Growing better grass to raise better beef
Posted On October 10, 2023
Joey Mason made his living in erosion control, growing special grasses that naturally protect the soil in which they’re rooted. Growing grass is also an important facet of another industry, however – the beef industry – and Mason has found a way to use his expertise to enter and learn a new business.
Mason, our guest in a recent episode of “What’s Working with Cam Marston,” owns and operates Mason Hills Farm, a cattle ranch in Grand Bay, Alabama, that produces high-end, premium beef. He says he had no idea what he was doing when he bought the 200-acre farm, but he’s created a business that is producing a high-end product and is utilizing the whole animal to create additional product lines.
Mason says his beef is different because of the care with which he and his staff treat their animals. “It’s different because we started with a good forage,” he said. “Then we start with the best genetics we can find. Then we have a good environment; the cows are happy and free and doing their thing. Then we grain-finish them, or sometimes we leave them on 100 percent grass because some people like that.”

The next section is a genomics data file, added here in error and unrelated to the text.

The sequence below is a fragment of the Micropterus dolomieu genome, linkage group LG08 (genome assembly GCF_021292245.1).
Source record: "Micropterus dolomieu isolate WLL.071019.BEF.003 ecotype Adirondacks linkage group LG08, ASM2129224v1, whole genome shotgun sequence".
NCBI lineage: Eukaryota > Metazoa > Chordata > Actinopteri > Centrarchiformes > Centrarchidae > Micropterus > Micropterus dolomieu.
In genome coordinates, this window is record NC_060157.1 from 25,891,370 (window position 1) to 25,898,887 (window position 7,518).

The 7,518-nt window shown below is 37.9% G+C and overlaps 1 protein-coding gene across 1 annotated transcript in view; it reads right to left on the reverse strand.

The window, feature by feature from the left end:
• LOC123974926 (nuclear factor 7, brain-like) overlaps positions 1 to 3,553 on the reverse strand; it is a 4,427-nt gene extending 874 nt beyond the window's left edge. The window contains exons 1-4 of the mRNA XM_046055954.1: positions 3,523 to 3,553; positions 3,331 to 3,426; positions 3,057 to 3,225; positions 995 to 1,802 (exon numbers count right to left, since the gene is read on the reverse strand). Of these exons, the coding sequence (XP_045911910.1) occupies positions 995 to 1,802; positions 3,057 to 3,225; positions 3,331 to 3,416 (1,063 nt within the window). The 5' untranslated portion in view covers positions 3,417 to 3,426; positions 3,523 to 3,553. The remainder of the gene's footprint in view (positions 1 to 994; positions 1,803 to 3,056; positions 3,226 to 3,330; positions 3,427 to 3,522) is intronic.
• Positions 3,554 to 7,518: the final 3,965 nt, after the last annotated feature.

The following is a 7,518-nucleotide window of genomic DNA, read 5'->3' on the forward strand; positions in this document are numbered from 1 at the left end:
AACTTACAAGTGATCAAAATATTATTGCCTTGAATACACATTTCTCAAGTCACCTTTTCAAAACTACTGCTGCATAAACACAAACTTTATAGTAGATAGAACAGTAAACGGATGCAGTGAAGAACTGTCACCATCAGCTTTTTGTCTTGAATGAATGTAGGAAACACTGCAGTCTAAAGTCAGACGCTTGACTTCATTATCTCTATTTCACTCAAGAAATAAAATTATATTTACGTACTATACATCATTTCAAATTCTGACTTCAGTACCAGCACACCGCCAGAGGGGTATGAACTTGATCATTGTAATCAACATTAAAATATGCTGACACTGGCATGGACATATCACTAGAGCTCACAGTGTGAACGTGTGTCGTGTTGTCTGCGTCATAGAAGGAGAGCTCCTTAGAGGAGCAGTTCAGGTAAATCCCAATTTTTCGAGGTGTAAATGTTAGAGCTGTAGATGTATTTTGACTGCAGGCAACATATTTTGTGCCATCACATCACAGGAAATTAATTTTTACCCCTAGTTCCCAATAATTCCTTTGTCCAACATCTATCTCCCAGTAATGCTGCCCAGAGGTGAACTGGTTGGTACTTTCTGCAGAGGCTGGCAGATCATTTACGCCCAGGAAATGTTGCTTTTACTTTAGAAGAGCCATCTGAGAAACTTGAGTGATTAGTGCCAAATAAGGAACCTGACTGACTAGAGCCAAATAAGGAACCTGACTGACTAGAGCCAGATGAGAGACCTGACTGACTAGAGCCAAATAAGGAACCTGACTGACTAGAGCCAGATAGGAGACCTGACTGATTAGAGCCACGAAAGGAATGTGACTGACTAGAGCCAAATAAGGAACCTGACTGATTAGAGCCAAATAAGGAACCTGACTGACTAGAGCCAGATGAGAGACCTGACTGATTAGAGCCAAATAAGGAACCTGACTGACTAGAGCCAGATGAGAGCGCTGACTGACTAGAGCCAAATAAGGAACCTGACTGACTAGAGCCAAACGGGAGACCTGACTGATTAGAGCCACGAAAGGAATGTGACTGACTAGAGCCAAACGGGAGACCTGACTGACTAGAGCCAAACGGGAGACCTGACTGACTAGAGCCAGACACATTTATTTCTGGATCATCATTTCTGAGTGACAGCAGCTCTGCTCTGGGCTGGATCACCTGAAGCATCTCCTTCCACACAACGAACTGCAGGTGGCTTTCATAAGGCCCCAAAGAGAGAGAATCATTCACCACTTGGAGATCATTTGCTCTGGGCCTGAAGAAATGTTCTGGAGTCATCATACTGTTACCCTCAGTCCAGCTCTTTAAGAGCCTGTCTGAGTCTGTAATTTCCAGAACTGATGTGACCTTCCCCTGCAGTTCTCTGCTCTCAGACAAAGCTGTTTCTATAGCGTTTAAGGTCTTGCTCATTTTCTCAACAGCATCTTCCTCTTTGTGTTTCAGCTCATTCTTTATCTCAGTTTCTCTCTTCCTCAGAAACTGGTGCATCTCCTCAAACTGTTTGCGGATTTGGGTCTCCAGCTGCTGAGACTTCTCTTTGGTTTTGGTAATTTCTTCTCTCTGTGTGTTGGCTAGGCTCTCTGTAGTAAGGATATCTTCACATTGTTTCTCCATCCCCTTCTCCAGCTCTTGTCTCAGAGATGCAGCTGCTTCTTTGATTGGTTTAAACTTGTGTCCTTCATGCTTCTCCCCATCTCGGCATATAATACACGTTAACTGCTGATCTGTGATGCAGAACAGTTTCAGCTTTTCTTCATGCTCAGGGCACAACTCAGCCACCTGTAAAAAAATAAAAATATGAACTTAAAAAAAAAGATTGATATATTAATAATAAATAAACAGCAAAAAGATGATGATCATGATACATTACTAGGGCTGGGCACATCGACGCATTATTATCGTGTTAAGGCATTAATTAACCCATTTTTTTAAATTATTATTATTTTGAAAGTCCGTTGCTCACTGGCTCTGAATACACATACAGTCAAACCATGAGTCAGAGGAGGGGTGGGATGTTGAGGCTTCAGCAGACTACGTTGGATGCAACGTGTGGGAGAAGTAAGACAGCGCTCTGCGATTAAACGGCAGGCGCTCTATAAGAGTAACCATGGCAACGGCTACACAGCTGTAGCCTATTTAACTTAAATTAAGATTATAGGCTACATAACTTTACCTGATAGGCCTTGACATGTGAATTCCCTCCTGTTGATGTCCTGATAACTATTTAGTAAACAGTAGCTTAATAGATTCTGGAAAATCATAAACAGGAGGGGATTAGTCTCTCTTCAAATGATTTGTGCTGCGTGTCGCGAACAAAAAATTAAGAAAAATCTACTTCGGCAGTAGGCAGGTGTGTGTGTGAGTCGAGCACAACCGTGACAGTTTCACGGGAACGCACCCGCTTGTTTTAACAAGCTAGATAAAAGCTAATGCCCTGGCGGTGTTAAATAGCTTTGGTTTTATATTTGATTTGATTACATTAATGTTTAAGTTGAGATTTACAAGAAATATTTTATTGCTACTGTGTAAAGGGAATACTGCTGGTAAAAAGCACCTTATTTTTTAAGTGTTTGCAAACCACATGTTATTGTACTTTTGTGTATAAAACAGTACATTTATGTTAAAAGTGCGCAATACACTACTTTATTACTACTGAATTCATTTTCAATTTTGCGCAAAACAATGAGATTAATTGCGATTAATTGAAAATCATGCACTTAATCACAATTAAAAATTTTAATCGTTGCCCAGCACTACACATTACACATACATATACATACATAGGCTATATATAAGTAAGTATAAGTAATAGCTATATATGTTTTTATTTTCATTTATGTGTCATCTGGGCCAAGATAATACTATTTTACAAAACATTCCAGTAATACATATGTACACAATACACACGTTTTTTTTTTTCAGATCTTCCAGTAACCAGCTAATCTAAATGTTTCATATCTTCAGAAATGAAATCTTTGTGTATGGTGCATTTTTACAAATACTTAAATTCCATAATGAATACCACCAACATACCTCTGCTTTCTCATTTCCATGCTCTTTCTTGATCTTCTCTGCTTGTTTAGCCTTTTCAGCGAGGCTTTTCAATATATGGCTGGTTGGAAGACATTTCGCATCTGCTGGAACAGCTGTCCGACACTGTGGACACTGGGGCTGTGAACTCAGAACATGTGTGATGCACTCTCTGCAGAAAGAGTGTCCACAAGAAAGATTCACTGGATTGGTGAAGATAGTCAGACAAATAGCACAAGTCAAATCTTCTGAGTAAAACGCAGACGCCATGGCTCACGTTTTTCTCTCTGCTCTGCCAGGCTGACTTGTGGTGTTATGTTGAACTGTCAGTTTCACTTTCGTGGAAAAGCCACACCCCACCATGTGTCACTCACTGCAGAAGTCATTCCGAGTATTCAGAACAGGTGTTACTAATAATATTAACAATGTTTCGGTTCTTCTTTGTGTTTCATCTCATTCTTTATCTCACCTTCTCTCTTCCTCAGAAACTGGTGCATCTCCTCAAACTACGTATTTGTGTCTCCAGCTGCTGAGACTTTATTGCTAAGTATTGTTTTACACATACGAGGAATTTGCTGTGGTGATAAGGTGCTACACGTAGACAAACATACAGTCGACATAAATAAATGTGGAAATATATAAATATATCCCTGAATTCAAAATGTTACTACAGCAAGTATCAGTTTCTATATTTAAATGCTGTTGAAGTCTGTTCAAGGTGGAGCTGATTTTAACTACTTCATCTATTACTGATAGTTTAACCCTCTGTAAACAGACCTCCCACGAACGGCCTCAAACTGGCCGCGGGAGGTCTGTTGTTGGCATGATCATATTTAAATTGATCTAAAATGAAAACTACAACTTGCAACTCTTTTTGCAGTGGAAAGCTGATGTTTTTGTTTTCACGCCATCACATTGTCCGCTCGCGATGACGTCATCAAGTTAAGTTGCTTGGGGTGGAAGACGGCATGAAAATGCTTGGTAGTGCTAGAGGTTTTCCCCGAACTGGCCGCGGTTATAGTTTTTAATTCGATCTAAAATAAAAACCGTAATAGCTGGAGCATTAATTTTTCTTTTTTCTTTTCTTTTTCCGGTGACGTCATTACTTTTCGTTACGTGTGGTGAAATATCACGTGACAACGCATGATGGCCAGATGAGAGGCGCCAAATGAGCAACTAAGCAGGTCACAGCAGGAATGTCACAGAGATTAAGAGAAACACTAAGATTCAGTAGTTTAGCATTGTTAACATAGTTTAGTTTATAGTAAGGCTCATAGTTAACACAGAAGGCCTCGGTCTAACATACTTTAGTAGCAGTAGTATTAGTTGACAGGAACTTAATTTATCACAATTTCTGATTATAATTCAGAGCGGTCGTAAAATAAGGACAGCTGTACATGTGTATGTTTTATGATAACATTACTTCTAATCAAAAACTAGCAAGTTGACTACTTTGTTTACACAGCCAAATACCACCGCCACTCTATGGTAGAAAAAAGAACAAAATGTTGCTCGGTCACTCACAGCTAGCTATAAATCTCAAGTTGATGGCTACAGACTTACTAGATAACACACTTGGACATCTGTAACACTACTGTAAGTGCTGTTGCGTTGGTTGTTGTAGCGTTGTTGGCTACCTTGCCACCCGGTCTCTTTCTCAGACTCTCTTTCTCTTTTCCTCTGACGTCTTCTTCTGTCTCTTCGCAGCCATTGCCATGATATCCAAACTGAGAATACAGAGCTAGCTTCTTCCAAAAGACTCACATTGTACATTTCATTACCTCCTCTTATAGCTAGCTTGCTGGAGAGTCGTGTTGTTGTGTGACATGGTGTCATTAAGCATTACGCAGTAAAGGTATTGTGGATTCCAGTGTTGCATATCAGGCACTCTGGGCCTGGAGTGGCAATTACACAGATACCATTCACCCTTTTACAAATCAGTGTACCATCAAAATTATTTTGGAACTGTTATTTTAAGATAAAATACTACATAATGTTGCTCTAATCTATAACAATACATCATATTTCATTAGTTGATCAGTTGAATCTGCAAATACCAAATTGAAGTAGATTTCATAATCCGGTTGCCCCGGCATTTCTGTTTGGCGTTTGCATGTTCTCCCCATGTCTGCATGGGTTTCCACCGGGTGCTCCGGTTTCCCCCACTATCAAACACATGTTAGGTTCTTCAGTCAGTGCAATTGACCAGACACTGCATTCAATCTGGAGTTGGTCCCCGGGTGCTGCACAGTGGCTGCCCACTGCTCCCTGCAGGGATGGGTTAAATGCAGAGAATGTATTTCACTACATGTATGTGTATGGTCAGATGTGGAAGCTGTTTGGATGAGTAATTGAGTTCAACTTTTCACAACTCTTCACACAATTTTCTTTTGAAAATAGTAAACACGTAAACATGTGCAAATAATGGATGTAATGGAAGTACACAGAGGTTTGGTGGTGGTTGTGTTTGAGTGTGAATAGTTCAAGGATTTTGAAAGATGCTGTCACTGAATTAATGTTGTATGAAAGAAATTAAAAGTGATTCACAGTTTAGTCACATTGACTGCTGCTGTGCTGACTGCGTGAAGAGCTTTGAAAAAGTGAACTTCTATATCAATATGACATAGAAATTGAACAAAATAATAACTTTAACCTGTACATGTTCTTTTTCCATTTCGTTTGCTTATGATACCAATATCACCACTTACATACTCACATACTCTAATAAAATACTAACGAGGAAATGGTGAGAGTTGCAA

Grain-finishing and dry aging are two methods in which Mason Hills Farm is able to produce a higher-end, properly graded and weighed cut of beef. Other advantages are using artificial intelligence to help them grade their beef, and having an on-site USDA inspector at their processing facility.
Most of their sales are currently online, but they are in the process of expanding their distribution. They’re also developing other product lines, such as Ranger’s Select dog food (named for one of Mason’s dogs), and Herschel Burger (named for Mason’s father, who is also part of the business).
One of the advantages of not growing up as a farmer or cattleman, and entering the business green, is not having any preconceived notions about how things should be done. “As I’ve grown, I’ve seen ways people do it correctly and ways I think it can be approved,” Mason said. “We’re just constantly working on the things that are improving.”
Mason says one other thing he hasn’t much idea about is how he finds employees, but he knows how to keep them – by treating them like family. “When you treat people with integrity and respect and not like a number,” he said, “they tend to do a lot better job for you.”